Feline Health

How to Get Your Cat Used to the Carrier

cat-in-carrier

A cat carrier is an important part of your cat’s life. For most cats, the only time they’re in a carrier is when they have to go to the veterinarian, so the association with carriers is often a negative and stressful one. But carriers can be vital in an emergency, and it’s a good idea to get your cats used to the carrier so that they can associate it with a positive experience.

Pick the right carrier

Carriers come in all shapes and sizes, from hard-sided crates to soft-sided carrying cases,and it comes down to your preference and your cat’s as to which one you choose. Make sure that the carrier is large enough for your cat to be able to stand and turn around in it comfortably. If you plan to travel with your cat, a larger carrier that can accommodate a small litter box may be a good choice.Continue Reading

Signs of Illness in Cats

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Cats are masters at hiding signs of illness, which is why regular veterinary exams are so important. All cats should get annual exams, and cats seven or older should be seen by a veterinarian twice a year. However, the most important person in keeping your cats healthy is you! You know your cat better than anyone, and it’s up to you to watch for any changes in your cat’s normal routine, behavior and attiude. They could be the first indicator that something is wrong.

Many pet guradians don’t realize that problems often develop slowly and cats especially don’t show symptoms until a disease is already advanced. If you can detect things early, you have a much better chance of addressing a problem successfully, and you’ll also save yourself money by avoiding costly veterinary fees for treating an advanced illness.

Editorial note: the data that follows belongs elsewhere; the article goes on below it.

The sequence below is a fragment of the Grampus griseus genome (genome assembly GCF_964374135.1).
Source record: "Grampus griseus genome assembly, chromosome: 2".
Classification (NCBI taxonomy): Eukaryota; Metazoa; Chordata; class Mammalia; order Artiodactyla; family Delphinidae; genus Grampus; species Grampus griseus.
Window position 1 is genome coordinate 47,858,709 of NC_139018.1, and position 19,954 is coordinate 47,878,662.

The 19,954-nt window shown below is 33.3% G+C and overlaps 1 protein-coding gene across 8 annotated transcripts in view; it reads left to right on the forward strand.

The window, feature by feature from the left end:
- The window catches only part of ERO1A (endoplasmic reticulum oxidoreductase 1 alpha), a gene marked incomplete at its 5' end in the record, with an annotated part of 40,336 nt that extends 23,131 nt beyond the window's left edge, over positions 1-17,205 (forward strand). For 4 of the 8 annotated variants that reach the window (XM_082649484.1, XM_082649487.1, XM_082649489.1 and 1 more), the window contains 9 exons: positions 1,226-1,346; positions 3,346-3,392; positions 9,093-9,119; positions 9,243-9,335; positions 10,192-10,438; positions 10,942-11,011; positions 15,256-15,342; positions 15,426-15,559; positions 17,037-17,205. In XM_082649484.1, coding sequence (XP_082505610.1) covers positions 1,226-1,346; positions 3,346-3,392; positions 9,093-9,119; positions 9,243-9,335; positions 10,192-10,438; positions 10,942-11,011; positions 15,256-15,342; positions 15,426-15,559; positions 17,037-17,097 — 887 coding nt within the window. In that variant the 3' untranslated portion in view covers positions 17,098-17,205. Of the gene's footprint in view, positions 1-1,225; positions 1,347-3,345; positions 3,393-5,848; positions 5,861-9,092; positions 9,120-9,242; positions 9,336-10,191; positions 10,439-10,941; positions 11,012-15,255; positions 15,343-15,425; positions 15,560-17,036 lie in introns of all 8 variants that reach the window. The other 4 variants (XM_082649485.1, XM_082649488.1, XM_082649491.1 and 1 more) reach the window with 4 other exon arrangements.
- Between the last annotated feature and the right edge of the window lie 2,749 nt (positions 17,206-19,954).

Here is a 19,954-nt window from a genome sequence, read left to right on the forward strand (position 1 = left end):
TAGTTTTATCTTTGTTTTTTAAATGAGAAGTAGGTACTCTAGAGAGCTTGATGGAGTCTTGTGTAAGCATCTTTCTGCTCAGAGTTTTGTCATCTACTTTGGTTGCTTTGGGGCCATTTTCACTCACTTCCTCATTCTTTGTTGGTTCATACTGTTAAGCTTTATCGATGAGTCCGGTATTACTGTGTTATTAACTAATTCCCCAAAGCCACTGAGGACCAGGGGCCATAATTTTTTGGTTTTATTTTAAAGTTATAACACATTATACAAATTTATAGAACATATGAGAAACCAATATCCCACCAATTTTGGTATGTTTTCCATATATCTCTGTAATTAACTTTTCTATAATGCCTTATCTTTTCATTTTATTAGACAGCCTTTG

Look for Subtle Signs of Illness

Most signs start with a subtle change in your cat’s behavior, routine or attitude.Continue Reading

Feline Hyperthyroidism and Cat Food: Exploring a Possible Connection

cat_eating

Hyperthyroidism is a common disease that typically affects middle-aged and older cats.  It is caused by an excess production of thyroid hormones, which are produced by the thyroid gland, located inside the cat’s neck.  Thyroid hormones affect nearly all organs, which is why thyroid disease can sometimes cause secondary problems such as hypertension, heart and kidney disease. There has been much speculation about what causes hyperthyrodism in cats. One of the culprits may be your cat’s food.

University of Georgia study looks at whether cat food ingredients play a role in disease development